Busting myths around pensions
I talk to a lot of people who are starting to think about retirement. I’m still surprised at how wide a range of views people hold when it comes to pensions.
Even among pension aficionados, there are unanswered questions about how pensions work.
The first widely accessible pensions were introduced in the UK in 1908. It was means tested and one of the criteria for eligibility was that claimants had to be of ‘good character’!
Things have changed a bit since then; there have been countless changes to pensions just in the 15 years that I have been working in the financial services industry. ‘Pension simplification’ of 2006 was designed to make pensions simpler but, in reality, added even more new rules to the existing complexity.
However, the basics of pensions aren’t that complicated. Below are five of the most common pension myths that I come across.
1. I have to take my pension at a set age – for example, 65
People often contact us having been alarmed by a letter explaining that, as they are approaching their 60th or 65th birthday, they are due to make some important decisions around their pension. The information provided by pension companies can appear complicated and technical.
Pensions tend to have a ‘normal retirement date’ associated with them, but you can almost always take them before that date (although there are sometimes penalties for this), and you can certainly take them later if you choose to do so. The amount you receive may vary, but pensions won’t disappear if you don’t take them on a set date.
2. Pensions are a poor investment
In fact, pensions themselves aren’t really an investment at all. They are a way to wrap things up to get special tax treatment. For a defined contribution pension ‘pot’ (see below) the pension itself doesn’t dictate what the return is, what you sit inside it drives returns.
For example, had you left your pension uninvested in cash last year your return might have only been c0.5%. However, if you had used that same money in that same pension to invest in global equities, you could have seen a return of 30%+ as stock markets picked up from covid related drops in March 2020.
Alternatively, you might have used your pension pot to buy the premises that you work from, perhaps an office or factory. In that case the return would have been the rent received and any increase in property values over the year.
3. If I am close to retirement, then there is little point paying money into a pension
In April 2015 George Osborne changed the rules surrounding defined contribution pensions so that, once you reach 55, you can take as much as you want from your pension (this is set to raise to age 57 in 2028).
This means you could pay in during the month before you retire and take the money out in full the next month.
As you get closer to retirement a pension stops being a way to save for the long term and becomes more of a tax planning tool.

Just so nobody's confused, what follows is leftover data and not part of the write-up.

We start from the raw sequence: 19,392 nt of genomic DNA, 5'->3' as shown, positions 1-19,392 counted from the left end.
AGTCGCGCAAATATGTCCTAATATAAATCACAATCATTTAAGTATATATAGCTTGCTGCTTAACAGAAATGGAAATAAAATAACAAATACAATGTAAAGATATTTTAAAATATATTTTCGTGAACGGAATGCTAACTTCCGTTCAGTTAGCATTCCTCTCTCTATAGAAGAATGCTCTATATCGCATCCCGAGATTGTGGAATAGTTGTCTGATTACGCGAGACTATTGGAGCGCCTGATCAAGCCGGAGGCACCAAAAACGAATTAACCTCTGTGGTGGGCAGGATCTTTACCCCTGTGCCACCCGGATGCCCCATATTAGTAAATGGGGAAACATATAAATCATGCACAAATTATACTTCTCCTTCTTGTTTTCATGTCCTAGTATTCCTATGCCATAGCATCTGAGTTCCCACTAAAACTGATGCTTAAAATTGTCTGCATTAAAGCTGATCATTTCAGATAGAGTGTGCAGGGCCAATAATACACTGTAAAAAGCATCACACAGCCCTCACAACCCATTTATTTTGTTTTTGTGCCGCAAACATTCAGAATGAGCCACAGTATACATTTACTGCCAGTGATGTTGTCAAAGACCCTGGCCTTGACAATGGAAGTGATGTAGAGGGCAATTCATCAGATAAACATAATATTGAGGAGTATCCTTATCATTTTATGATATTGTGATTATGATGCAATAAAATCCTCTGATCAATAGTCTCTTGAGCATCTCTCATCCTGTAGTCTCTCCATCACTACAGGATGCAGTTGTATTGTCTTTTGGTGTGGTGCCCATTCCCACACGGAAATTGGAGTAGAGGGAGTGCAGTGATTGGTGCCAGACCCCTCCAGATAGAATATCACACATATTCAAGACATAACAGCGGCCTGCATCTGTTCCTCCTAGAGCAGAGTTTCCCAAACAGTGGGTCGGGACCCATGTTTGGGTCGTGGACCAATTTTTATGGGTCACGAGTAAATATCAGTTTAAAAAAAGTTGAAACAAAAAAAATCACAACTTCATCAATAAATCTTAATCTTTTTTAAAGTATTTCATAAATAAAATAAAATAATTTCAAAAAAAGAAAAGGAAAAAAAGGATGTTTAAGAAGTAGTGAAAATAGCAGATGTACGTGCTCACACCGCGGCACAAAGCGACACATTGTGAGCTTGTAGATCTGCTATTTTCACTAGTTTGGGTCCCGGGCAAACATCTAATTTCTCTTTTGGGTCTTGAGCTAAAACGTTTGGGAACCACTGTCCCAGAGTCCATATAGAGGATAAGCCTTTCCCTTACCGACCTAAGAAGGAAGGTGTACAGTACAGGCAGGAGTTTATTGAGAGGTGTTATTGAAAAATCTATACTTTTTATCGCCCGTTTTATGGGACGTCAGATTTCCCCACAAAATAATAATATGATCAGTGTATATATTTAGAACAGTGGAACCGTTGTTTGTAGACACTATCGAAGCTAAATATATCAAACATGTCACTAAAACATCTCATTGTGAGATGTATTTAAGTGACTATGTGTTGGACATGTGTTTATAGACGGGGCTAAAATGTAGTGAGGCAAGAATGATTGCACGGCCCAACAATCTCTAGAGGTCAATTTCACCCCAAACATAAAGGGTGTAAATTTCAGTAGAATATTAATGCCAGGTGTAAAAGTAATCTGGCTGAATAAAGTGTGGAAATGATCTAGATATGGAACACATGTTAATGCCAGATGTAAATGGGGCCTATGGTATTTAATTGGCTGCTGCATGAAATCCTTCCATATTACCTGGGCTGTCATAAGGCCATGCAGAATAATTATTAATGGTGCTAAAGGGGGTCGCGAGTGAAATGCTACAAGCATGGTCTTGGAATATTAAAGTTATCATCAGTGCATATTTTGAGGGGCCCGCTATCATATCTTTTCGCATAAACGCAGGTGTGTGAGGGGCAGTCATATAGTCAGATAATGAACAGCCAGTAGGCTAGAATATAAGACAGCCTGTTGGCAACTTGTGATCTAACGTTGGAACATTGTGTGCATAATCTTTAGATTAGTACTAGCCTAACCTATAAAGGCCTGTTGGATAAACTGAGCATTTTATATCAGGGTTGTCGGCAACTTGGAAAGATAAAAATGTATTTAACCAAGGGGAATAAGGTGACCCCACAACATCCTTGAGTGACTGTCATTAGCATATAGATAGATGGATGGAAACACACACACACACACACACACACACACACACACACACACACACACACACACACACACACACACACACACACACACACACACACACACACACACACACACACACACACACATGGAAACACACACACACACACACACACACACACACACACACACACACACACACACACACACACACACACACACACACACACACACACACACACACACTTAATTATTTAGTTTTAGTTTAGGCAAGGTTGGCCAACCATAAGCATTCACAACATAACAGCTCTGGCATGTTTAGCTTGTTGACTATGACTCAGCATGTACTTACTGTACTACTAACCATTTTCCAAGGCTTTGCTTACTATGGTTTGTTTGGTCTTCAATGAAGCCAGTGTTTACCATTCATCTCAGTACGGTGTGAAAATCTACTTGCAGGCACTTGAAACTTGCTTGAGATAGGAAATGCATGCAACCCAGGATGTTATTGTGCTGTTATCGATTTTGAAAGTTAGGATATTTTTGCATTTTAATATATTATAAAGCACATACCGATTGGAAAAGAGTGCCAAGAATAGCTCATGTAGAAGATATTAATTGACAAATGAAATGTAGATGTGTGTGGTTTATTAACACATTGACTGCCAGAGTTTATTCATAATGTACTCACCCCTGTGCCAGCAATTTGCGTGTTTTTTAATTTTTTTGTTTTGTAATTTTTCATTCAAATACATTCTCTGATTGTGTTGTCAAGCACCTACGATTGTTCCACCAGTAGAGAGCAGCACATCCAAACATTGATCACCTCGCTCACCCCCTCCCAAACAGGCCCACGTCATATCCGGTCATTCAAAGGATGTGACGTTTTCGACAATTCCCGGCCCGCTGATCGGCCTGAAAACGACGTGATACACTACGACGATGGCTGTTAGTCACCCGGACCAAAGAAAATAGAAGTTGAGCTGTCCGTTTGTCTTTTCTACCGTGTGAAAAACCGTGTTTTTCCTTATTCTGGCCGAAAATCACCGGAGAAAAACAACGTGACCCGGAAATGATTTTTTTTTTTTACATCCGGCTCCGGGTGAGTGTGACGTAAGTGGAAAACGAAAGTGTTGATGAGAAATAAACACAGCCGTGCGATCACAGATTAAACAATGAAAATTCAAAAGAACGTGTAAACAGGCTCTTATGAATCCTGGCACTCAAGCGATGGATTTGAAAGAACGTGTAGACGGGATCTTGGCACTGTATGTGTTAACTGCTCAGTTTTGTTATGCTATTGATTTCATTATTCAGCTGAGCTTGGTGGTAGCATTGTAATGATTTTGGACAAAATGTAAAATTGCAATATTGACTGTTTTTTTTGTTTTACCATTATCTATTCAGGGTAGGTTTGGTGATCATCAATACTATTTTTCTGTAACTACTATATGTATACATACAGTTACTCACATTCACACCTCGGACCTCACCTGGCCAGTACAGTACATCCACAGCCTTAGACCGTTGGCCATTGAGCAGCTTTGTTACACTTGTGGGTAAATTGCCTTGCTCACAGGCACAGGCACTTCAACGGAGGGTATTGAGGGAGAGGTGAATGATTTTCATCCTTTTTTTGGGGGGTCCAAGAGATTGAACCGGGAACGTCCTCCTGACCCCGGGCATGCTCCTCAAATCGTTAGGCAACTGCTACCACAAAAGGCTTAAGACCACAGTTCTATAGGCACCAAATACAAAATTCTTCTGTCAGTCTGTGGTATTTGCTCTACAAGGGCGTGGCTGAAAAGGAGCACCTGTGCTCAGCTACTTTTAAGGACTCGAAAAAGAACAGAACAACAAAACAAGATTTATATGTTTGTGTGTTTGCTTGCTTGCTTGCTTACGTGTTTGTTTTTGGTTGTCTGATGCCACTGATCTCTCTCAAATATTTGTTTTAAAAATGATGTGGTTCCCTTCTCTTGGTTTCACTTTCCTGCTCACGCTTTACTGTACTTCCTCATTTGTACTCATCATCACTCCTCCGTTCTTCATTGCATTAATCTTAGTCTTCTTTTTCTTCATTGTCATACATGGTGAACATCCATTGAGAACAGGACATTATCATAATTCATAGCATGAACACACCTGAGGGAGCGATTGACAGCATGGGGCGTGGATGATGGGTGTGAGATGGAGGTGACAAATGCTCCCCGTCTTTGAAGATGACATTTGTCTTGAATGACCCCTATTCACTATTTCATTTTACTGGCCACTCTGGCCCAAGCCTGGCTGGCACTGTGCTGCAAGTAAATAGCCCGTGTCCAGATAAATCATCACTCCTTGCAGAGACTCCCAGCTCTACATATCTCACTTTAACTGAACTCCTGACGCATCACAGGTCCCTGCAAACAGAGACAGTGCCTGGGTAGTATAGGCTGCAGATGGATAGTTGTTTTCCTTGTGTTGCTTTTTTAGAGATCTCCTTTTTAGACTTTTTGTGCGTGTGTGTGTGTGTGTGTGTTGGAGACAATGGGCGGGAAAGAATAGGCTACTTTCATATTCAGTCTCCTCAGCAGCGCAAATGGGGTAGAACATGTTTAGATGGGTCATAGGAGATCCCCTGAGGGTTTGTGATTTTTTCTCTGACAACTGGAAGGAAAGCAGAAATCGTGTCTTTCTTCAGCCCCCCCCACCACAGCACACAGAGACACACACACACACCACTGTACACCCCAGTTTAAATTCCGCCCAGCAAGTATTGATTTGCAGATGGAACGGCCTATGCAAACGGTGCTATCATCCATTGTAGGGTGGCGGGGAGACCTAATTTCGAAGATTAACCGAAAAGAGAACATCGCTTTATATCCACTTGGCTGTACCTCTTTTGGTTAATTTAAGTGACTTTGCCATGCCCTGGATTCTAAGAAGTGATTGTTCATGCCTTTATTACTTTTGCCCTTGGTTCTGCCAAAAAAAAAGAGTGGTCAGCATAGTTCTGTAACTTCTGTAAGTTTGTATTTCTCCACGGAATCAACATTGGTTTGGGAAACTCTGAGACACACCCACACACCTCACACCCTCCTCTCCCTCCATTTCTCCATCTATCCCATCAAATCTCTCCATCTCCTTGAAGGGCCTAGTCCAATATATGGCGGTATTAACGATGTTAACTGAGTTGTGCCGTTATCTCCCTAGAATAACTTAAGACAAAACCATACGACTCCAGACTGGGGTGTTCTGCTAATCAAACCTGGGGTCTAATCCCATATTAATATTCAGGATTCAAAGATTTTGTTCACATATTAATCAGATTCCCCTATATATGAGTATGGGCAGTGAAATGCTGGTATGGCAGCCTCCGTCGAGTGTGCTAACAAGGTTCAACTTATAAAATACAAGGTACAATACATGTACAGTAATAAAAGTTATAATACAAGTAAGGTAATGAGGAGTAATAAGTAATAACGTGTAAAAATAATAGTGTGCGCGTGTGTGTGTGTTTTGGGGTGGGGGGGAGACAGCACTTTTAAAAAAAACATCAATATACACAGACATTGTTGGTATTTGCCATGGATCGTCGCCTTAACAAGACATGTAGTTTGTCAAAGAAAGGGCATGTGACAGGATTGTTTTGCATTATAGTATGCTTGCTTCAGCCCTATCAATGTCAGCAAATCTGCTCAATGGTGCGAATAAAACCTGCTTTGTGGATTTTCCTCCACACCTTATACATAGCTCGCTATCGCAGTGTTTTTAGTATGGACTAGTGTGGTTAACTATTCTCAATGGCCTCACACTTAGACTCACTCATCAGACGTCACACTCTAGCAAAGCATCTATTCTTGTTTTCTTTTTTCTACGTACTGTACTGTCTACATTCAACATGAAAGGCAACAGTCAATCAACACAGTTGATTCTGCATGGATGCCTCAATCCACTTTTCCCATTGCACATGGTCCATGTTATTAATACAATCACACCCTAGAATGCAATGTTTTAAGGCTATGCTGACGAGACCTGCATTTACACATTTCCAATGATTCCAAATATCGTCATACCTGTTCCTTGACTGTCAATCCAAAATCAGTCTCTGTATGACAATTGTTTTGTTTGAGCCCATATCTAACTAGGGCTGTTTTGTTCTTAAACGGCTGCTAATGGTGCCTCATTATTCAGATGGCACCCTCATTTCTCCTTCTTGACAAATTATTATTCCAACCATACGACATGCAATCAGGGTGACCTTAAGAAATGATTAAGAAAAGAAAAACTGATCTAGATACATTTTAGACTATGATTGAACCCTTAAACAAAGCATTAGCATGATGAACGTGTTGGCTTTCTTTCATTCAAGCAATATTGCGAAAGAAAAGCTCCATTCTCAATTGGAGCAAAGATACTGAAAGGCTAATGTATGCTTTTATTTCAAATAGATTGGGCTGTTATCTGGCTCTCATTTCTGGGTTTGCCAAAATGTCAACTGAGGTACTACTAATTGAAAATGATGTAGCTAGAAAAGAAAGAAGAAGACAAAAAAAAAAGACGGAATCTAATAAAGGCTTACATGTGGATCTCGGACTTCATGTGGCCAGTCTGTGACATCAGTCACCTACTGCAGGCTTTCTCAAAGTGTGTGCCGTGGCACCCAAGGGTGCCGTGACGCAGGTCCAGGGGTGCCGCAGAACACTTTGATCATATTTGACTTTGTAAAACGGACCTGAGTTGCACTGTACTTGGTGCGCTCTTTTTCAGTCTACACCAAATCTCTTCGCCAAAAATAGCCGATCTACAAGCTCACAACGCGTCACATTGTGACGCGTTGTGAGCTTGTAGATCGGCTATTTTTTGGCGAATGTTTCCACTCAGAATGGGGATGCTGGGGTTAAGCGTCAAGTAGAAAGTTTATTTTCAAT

As an extreme but not uncommon example, if you earn £60,000 in the year before you retire you could decide to pay £10,000 into your pension. As a higher rate taxpayer, the cost to you would be just £6,000.
The next year, if you have no other sources of income, you could take that £10,000 back out of the pension, completely tax free, generating a tax win of £4,000.
You can take this even further, paying in up to £40,000 into your pension in the final year of working, plus you might also be able to pay in up to £40,000 for each of the last 3 years if you haven’t contributed already, making a total of £160,000 paid in, in a single year.
This provides huge scope for big contributions and tax gains just prior to retirement. By doing this we have been able to provide some clients with a ‘bonus year’ of retirement, paid for through their final year tax wins.
4. The amount I get from my pension pot is tiny compared to what I put in
As above, rule changes in 2015 mean that, assuming your investments have done well, you can take out exactly what you have paid in and potentially much more due to tax gains and investment return. Of course, there is always some downside risk associated with any investment.
5. My pension dies with me
Not necessarily true!
There are really three different types of pensions:
- Defined benefit pensions – a defined benefit pension is where the pension provider has to pay you a set amount each month, from a set date, for the rest of your life.
– For this type of pension, when you pass away there will usually be a payment made to your surviving spouse or civil partner (if you have one). This is typically half, though depends on the scheme. If you do not have a surviving spouse or civil partner then the income is lost on death.
- Defined contribution pension – most pensions now, including work schemes (other than public sector), are defined contribution. Put very simply, this is a pot that you save into. When you reach 55 you can access the pot.
– When you pass away, anything left in the pot gets passed to whoever you choose.
- State pension – a regular payment from the government based on your previous National Insurance contributions. Unfortunately, this one does end when you die.
There can be admittedly further tax considerations for the above, but if managed carefully these can be a big positive rather than a cost.